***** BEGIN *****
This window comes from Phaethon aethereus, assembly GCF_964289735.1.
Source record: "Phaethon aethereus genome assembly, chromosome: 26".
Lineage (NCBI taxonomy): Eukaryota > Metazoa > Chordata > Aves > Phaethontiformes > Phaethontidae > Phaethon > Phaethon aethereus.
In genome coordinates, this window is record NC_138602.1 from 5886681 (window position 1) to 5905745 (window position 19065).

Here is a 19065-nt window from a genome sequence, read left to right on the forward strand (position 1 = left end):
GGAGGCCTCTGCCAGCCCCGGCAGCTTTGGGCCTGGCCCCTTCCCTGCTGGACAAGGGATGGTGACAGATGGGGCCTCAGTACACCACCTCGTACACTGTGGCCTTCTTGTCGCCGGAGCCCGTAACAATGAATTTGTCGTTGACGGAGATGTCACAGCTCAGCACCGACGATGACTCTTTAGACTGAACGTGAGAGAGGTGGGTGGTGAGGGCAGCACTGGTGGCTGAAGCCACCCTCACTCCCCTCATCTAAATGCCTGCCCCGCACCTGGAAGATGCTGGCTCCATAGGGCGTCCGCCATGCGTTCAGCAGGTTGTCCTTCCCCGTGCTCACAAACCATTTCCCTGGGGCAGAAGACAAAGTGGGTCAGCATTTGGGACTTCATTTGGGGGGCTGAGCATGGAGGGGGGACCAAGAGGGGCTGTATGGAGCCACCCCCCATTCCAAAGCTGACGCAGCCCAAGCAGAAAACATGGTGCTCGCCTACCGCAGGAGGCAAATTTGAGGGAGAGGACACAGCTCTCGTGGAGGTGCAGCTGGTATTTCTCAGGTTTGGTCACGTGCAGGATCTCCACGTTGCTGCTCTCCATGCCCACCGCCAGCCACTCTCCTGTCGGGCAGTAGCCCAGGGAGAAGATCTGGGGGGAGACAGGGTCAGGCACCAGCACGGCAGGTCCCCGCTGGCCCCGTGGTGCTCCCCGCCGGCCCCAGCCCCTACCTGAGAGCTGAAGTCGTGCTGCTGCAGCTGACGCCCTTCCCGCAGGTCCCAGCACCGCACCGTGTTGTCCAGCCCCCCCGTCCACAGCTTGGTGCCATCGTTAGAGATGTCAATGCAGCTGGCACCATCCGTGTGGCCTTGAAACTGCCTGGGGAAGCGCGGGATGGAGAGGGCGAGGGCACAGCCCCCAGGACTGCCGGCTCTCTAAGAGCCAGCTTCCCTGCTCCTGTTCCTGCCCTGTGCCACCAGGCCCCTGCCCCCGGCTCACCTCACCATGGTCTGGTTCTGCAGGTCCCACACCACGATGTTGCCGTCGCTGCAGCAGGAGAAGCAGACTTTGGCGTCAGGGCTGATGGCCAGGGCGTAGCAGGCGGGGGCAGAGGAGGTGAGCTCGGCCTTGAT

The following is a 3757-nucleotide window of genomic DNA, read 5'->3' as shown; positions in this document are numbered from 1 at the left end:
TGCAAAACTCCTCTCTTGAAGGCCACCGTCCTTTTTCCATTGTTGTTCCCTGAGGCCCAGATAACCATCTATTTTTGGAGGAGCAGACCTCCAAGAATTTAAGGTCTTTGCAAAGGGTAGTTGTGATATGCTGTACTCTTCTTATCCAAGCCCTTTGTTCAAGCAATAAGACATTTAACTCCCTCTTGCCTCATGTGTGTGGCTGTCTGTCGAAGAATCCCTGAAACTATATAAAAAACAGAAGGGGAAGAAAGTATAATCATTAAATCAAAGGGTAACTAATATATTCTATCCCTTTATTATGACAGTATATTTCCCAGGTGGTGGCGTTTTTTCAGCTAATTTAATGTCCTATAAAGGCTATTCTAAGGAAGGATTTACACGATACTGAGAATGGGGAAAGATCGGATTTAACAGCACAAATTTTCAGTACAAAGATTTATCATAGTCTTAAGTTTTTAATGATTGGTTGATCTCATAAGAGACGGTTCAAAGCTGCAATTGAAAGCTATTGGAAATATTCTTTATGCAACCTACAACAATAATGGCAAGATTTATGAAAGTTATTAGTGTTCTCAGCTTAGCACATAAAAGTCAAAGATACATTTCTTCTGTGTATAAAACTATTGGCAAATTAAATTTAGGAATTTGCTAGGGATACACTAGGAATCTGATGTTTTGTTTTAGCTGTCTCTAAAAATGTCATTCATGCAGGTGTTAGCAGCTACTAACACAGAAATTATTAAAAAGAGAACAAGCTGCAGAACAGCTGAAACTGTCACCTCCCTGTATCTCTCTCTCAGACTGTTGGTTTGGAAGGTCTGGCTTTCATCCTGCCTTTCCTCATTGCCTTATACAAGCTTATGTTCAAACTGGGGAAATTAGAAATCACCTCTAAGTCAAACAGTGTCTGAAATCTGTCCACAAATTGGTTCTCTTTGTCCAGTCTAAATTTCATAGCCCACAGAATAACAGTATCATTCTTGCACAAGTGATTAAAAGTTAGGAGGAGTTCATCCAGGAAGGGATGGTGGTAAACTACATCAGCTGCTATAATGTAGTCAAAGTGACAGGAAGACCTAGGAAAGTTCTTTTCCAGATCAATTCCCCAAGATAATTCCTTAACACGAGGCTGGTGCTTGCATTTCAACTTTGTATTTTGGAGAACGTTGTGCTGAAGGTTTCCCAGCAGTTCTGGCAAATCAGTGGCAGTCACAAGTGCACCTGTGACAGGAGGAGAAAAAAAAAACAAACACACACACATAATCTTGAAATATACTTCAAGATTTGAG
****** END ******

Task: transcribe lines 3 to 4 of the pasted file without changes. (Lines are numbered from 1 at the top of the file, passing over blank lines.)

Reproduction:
Lineage (NCBI taxonomy): Eukaryota > Metazoa > Chordata > Aves > Phaethontiformes > Phaethontidae > Phaethon > Phaethon aethereus.
In genome coordinates, this window is record NC_138602.1 from 5886681 (window position 1) to 5905745 (window position 19065).